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  • The latest stable release is 1.0.4. Released about 2 months ago.
  • The last commit to master was about 2 months ago.

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  • 1.0.4 and master
    iOS
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KDKeyboardTracker

License: MIT

By default, iOS allows you to monitor changes to the keyboard via NSNotifications. However, once you need to stick a view to the top of the keyboard and support interative dismiss, things get more involved.

This package is heavily inspired by this article and the resulting Objective-C repo.


Usage

Observering Standard Keyboard changes

A common use case of the keyboard tracker is monitoring keyboard state changes in your view controller.

A good method for this would be in the view controller's willMove(toParent:) method.

override func willMove(toParent parent: UIViewController?) {
    super.willMove(toParent: parent)
    if parent != nil {
        KeyboardTracker.shared.addObserver(keyboardObserver: self)
    } else {
        KeyboardTracker.shared.removeObserver(keyboardObserver: self)
    }
}

Adding your controller to the Keyboard tracker's observers, will automatically begin generating updates for keyboard changes. When all observers are removed from the tracker, the tracker stops observing changes.

func keyboardTrackerDidUpdate(tracker: KeyboardTracker) {
    // observe frame changes 
}
    
func keyboardTrackerDidChangeAppearanceState(tracker: KeyboardTracker) {
    switch tracker.appearanceState {
    case .undefined:
        break
    case .willShow:
        break
    case .willHide:
        break
    case .shown:
        break
    case .hidden:
        break
    }
}

Observing Interactive Dismissal

KeyboardTracker uses PseudoInputAccessoryViewCoordinator to track interactive keyboard dismissal.

To enable tracking, you must override the loadView() of your controller and set the view to a custom view.

Override loadView() in your controller:

override func loadView() {
    let view = CustomView(frame: UIScreen.main.bounds)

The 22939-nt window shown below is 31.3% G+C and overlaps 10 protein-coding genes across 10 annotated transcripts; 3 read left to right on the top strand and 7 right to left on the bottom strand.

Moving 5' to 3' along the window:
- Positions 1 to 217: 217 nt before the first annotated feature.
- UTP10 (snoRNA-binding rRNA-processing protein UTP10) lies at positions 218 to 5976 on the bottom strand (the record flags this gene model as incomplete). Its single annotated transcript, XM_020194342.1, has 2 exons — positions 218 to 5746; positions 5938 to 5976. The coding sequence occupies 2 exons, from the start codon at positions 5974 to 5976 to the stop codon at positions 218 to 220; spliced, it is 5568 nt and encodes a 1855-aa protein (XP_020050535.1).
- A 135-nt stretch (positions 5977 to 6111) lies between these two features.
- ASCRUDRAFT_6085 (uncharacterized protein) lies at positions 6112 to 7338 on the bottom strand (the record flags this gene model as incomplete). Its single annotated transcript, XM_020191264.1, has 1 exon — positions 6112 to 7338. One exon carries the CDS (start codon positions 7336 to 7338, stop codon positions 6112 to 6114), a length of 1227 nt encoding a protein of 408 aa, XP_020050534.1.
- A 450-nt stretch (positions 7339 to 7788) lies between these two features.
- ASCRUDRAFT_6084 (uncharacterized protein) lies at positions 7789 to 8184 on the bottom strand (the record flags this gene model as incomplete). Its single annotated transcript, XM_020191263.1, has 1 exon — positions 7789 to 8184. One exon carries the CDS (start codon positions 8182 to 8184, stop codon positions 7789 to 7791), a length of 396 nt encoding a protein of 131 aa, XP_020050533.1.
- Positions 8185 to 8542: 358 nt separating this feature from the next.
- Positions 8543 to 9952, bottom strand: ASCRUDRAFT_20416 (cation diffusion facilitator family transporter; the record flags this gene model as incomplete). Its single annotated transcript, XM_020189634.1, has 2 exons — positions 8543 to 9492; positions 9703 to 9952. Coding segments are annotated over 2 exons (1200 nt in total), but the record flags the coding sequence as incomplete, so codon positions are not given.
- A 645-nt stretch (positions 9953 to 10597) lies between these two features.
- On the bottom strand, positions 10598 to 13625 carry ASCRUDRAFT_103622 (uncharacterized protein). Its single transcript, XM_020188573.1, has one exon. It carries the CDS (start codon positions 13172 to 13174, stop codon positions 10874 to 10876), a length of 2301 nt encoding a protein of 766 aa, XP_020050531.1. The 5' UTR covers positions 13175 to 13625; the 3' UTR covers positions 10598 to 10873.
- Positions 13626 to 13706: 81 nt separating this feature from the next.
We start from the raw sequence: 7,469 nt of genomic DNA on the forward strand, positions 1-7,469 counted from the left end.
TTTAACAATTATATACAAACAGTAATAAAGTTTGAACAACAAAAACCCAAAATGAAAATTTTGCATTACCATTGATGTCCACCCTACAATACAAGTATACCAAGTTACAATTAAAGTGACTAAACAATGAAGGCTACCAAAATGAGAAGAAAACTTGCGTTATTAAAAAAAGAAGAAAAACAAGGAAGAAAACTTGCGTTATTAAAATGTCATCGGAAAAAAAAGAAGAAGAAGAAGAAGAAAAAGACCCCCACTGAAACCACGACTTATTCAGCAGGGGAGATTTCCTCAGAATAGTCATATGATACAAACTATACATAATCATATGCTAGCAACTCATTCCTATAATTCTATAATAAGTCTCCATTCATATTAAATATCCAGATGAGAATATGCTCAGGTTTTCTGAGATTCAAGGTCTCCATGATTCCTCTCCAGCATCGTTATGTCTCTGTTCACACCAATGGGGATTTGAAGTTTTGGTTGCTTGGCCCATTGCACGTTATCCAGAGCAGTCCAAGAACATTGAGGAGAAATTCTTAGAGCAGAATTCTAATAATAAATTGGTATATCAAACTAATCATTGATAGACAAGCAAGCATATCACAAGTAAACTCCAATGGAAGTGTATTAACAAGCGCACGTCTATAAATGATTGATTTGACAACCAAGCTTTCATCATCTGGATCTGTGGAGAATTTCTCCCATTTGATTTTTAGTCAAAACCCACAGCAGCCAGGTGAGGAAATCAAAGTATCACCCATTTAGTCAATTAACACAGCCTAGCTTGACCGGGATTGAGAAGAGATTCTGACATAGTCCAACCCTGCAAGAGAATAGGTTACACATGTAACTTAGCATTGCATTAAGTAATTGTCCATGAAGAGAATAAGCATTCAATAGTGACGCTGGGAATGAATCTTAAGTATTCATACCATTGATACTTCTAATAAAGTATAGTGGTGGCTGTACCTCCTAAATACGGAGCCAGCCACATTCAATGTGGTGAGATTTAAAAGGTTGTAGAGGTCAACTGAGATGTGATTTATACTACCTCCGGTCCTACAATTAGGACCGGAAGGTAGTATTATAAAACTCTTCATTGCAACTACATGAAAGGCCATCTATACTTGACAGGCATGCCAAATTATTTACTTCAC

view.becomeFirstResponder()
    self.view = view
}

Example custom UIView:

class CustomView: UIView {
    
    var inputCoordinator: PseudoInputAccessoryViewCoordinator!
    
    override var canBecomeFirstResponder: Bool {
        return true
    }
    
    override var inputAccessoryView: UIView? {
        return inputCoordinator.pseudoInputAccessoryView
    }
    
    override init(frame: CGRect) {
        inputCoordinator = KeyboardTracker.shared.createCoordinator()
        super.init(frame: frame)
        backgroundColor = .white
    }
    
    required init?(coder: NSCoder) {
        preconditionFailure("init(coder:) has not been implemented")
    }
    
}

Check out the sample app in this repo to try out the features above.


Installation

Xcode makes it easy to add Swift Packages to your project.

Ensure your target is selected and navigate to the General tab of your application's bundle.

In the Frameworks, Libraries, and Embedded Content section, click the '+' button to add a new dependency.

Select the "Add Other..." dropdown and choose "Add Package Dependency" enter the package url: https://github.com/koderinc/KDKeyboardTracker.git

Continue through the wizard until the package is added.

From here, simply import KDKeyboardTracker where needed.

For information about adding a Swift Package Dependency to your project, see Apple's documentation here.


License

KDKeyboardTracker is released under the MIT license. See LICENSE for details.